Significantly, the report includes a contribution from the head of CAFT, the Corporate Anti Fraud Team.

Get a load of this. Our Tory councillors and senior management team are seeking to update the Code of Conduct in order to: 

(1) reflect the increased complexity of the workplace post One Barnet implementation; 

(2) clarify standards of behaviour when working with colleagues and stakeholders; and 

(3) revise the process for recording gifts, hospitality and sponsorship. 

Nothing wrong with that, Mrs Angry, you may be thinking: admirable, even, that our council is taking steps to address this matter. 

Well, no, actually, reader, if you are thinking that, then clearly you have not been paying attention to Mrs Angry's most frequently raised objections, over the last couple of years, and in particular during the period of the tender process for One Barnet.

This report, rather astonishingly, is acting to shut the stable door after the horse has bolted, requiring only now, as it does, amongst other demands, the introduction of proper procedures to mitigate the risk of conflicts of interest, regarding 'competitor organisations' or partner organisations, for example:

4.5 Soliciting or being solicited for employment – employees are explicitly prohibited from engaging in discussions about future employment with any partner organisation.

4.6 Restraint of trade – Rather than seeking to restrict employees from moving to competitor organisations for a period of six months, the council now reserves the right to take action where an individual’s activities on leaving are detrimental to its interests.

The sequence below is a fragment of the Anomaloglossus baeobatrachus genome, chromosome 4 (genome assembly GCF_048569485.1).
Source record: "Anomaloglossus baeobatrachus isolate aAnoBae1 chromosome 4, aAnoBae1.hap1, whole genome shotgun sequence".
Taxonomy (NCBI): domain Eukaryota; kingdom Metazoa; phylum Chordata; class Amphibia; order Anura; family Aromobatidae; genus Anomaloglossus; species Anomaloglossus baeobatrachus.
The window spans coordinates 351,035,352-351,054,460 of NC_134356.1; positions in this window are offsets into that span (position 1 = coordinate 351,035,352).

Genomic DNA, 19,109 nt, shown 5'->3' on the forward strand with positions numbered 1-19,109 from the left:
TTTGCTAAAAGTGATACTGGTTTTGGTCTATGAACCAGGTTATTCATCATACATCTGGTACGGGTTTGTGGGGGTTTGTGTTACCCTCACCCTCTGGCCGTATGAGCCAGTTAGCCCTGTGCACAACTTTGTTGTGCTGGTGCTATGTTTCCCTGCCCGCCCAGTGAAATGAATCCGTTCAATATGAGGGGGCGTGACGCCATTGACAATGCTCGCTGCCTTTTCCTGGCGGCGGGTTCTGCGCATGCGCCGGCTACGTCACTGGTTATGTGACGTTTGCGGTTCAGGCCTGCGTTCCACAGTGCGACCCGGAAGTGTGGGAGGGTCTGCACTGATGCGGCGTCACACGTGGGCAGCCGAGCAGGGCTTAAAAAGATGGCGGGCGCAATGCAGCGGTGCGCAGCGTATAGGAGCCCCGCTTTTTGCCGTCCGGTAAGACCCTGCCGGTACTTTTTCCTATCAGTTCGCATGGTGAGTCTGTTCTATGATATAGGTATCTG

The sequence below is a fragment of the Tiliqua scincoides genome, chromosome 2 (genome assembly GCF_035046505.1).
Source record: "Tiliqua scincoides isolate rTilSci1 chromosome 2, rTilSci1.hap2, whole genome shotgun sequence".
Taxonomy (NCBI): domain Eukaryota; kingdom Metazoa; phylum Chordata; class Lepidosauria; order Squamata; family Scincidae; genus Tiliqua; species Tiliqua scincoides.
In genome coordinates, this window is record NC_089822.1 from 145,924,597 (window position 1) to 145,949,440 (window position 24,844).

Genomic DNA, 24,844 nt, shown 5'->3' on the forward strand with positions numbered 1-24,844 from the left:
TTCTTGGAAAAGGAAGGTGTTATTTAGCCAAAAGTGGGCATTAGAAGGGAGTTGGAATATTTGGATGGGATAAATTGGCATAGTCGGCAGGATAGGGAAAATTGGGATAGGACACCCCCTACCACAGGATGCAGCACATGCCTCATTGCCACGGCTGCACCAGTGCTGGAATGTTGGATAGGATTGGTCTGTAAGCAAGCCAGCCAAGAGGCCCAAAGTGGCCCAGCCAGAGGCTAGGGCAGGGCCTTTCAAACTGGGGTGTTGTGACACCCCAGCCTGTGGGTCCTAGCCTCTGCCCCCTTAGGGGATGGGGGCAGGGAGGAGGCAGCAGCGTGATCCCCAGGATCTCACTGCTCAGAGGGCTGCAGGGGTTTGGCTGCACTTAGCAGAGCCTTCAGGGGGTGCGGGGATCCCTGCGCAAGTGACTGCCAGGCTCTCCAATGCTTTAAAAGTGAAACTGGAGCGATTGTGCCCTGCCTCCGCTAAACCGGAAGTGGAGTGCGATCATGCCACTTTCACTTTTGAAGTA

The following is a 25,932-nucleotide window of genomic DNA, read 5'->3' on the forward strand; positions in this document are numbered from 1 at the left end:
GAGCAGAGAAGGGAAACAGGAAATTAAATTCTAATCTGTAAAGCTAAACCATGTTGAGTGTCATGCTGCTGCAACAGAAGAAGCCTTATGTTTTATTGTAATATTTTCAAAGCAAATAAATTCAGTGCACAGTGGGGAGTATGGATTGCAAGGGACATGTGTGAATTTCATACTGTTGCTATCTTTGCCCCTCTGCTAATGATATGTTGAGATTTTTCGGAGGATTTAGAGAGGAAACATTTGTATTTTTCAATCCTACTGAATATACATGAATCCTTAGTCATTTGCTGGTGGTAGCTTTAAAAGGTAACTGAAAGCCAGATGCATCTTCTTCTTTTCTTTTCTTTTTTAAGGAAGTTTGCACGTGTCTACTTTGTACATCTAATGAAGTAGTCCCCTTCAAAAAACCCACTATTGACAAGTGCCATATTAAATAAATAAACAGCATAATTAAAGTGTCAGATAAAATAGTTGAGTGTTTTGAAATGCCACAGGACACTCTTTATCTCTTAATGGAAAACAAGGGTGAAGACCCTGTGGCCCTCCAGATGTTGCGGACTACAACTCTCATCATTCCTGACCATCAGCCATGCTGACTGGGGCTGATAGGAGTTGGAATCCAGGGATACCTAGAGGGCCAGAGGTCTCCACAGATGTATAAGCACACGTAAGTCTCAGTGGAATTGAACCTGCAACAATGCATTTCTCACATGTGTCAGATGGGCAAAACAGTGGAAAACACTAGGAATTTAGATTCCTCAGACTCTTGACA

The lack of such safeguards is a very serious matter which Mrs Angry has been campaigning  for a very long time: in this blog: see here, for example  -

to councillors, senior officers, and in submissions to committees, especially Audit questions to committees, through Freedom of Information requests, and to the external auditor, who has steadfastly refused to acknowledge that the matter was of any real importance. 

And it is, and has been, of real importance. 

We are just reaching the conclusion of a programme of outsourcing of £1 billion worth of public service contracts, the largest, most ambitious act of privatisation ever attempted by a local authority. 

We have just gone through this process with a completely inadequate management of the risks posed by, for example, a conflict of interest, or the risks posed by a vulnerability to corrupt practices.

The council and the auditor have been informed throughout the dialogue period about several instances of officers moving to and from companies involved in the dialogue process. 

In another case, officers were investigated following allegations that they had formed a company with the intention of securing contracts which were then purchasing financial services from the authority.

And what has Barnet Council's response to the issues raised by Mrs Angry?

Let's remind ourselves of her question put to an Audit meeting last September as reported here:

The question:

 "I would like to remind the Chair of the issue of conflicts of interest created by the movement of senior officers of the council to and from the authority and private sector companies supplying or tendering for contracts from the authority, with particular reference to officers engaged in One Barnet outsourcing. I have previously raised the very serious issue of the failure of the council to address the risks presented by such activity, raising my concern both at the audit committee and to the external auditor in person.